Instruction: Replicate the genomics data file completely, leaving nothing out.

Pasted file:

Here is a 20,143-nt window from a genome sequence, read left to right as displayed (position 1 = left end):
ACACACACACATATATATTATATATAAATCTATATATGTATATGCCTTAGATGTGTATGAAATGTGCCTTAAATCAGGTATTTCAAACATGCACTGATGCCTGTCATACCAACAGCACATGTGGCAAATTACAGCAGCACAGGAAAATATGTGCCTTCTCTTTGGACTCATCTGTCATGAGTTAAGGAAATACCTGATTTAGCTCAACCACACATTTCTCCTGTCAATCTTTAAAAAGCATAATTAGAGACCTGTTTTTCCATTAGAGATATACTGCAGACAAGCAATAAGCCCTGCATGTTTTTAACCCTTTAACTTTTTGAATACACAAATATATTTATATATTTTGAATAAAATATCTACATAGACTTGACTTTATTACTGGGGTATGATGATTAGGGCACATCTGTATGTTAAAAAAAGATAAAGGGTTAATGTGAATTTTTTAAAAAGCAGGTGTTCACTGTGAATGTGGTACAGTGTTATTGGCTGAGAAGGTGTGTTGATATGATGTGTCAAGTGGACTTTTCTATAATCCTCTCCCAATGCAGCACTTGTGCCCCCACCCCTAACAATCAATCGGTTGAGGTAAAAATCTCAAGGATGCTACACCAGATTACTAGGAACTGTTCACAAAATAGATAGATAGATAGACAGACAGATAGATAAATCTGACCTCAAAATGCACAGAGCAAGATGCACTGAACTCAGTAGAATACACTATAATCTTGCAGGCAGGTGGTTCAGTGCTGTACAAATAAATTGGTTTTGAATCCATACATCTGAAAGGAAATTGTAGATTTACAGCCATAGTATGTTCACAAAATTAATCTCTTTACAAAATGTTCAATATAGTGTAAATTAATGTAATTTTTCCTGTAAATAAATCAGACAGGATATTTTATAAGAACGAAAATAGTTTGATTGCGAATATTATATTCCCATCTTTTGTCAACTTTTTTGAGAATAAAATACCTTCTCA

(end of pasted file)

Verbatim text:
Here is a 20,143-nt window from a genome sequence, read left to right as displayed (position 1 = left end):
ACACACACACATATATATTATATATAAATCTATATATGTATATGCCTTAGATGTGTATGAAATGTGCCTTAAATCAGGTATTTCAAACATGCACTGATGCCTGTCATACCAACAGCACATGTGGCAAATTACAGCAGCACAGGAAAATATGTGCCTTCTCTTTGGACTCATCTGTCATGAGTTAAGGAAATACCTGATTTAGCTCAACCACACATTTCTCCTGTCAATCTTTAAAAAGCATAATTAGAGACCTGTTTTTCCATTAGAGATATACTGCAGACAAGCAATAAGCCCTGCATGTTTTTAACCCTTTAACTTTTTGAATACACAAATATATTTATATATTTTGAATAAAATATCTACATAGACTTGACTTTATTACTGGGGTATGATGATTAGGGCACATCTGTATGTTAAAAAAAGATAAAGGGTTAATGTGAATTTTTTAAAAAGCAGGTGTTCACTGTGAATGTGGTACAGTGTTATTGGCTGAGAAGGTGTGTTGATATGATGTGTCAAGTGGACTTTTCTATAATCCTCTCCCAATGCAGCACTTGTGCCCCCACCCCTAACAATCAATCGGTTGAGGTAAAAATCTCAAGGATGCTACACCAGATTACTAGGAACTGTTCACAAAATAGATAGATAGATAGACAGACAGATAGATAAATCTGACCTCAAAATGCACAGAGCAAGATGCACTGAACTCAGTAGAATACACTATAATCTTGCAGGCAGGTGGTTCAGTGCTGTACAAATAAATTGGTTTTGAATCCATACATCTGAAAGGAAATTGTAGATTTACAGCCATAGTATGTTCACAAAATTAATCTCTTTACAAAATGTTCAATATAGTGTAAATTAATGTAATTTTTCCTGTAAATAAATCAGACAGGATATTTTATAAGAACGAAAATAGTTTGATTGCGAATATTATATTCCCATCTTTTGTCAACTTTTTTGAGAATAAAATACCTTCTCA